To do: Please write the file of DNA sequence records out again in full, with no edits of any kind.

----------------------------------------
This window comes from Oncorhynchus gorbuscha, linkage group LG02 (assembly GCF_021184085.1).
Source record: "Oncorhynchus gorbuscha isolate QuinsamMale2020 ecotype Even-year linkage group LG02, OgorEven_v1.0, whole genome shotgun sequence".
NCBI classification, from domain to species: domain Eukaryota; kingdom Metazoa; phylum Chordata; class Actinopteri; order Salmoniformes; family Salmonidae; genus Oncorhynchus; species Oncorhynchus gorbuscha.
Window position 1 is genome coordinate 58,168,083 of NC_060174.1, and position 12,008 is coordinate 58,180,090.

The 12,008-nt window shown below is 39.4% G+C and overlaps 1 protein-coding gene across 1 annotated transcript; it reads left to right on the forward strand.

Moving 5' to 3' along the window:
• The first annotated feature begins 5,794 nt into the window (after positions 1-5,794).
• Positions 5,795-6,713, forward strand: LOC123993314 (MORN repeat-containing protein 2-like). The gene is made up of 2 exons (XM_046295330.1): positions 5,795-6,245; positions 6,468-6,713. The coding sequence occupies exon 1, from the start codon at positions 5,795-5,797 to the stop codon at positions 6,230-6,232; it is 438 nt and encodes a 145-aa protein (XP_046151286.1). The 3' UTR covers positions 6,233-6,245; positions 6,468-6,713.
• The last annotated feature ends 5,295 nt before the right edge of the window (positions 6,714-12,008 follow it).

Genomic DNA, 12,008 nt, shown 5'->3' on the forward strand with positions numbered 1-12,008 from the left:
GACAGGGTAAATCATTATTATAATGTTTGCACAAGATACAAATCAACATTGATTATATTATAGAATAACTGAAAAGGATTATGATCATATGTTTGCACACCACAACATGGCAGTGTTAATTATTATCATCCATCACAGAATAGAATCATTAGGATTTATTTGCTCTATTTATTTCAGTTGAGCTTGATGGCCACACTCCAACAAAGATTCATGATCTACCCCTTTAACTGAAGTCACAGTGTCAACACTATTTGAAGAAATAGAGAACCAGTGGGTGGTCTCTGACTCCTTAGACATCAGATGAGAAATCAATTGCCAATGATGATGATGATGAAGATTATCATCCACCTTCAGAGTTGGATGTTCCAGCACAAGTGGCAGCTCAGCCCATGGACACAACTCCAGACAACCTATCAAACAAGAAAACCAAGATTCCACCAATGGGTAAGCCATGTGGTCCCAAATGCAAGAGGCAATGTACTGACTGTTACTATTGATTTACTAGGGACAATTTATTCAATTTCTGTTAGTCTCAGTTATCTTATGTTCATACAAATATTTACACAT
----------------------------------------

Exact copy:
This window comes from Oncorhynchus gorbuscha, linkage group LG02 (assembly GCF_021184085.1).
Source record: "Oncorhynchus gorbuscha isolate QuinsamMale2020 ecotype Even-year linkage group LG02, OgorEven_v1.0, whole genome shotgun sequence".
NCBI classification, from domain to species: domain Eukaryota; kingdom Metazoa; phylum Chordata; class Actinopteri; order Salmoniformes; family Salmonidae; genus Oncorhynchus; species Oncorhynchus gorbuscha.
Window position 1 is genome coordinate 58,168,083 of NC_060174.1, and position 12,008 is coordinate 58,180,090.

The 12,008-nt window shown below is 39.4% G+C and overlaps 1 protein-coding gene across 1 annotated transcript; it reads left to right on the forward strand.

Moving 5' to 3' along the window:
• The first annotated feature begins 5,794 nt into the window (after positions 1-5,794).
• Positions 5,795-6,713, forward strand: LOC123993314 (MORN repeat-containing protein 2-like). The gene is made up of 2 exons (XM_046295330.1): positions 5,795-6,245; positions 6,468-6,713. The coding sequence occupies exon 1, from the start codon at positions 5,795-5,797 to the stop codon at positions 6,230-6,232; it is 438 nt and encodes a 145-aa protein (XP_046151286.1). The 3' UTR covers positions 6,233-6,245; positions 6,468-6,713.
• The last annotated feature ends 5,295 nt before the right edge of the window (positions 6,714-12,008 follow it).

Genomic DNA, 12,008 nt, shown 5'->3' on the forward strand with positions numbered 1-12,008 from the left:
GACAGGGTAAATCATTATTATAATGTTTGCACAAGATACAAATCAACATTGATTATATTATAGAATAACTGAAAAGGATTATGATCATATGTTTGCACACCACAACATGGCAGTGTTAATTATTATCATCCATCACAGAATAGAATCATTAGGATTTATTTGCTCTATTTATTTCAGTTGAGCTTGATGGCCACACTCCAACAAAGATTCATGATCTACCCCTTTAACTGAAGTCACAGTGTCAACACTATTTGAAGAAATAGAGAACCAGTGGGTGGTCTCTGACTCCTTAGACATCAGATGAGAAATCAATTGCCAATGATGATGATGATGAAGATTATCATCCACCTTCAGAGTTGGATGTTCCAGCACAAGTGGCAGCTCAGCCCATGGACACAACTCCAGACAACCTATCAAACAAGAAAACCAAGATTCCACCAATGGGTAAGCCATGTGGTCCCAAATGCAAGAGGCAATGTACTGACTGTTACTATTGATTTACTAGGGACAATTTATTCAATTTCTGTTAGTCTCAGTTATCTTATGTTCATACAAATATTTACACAT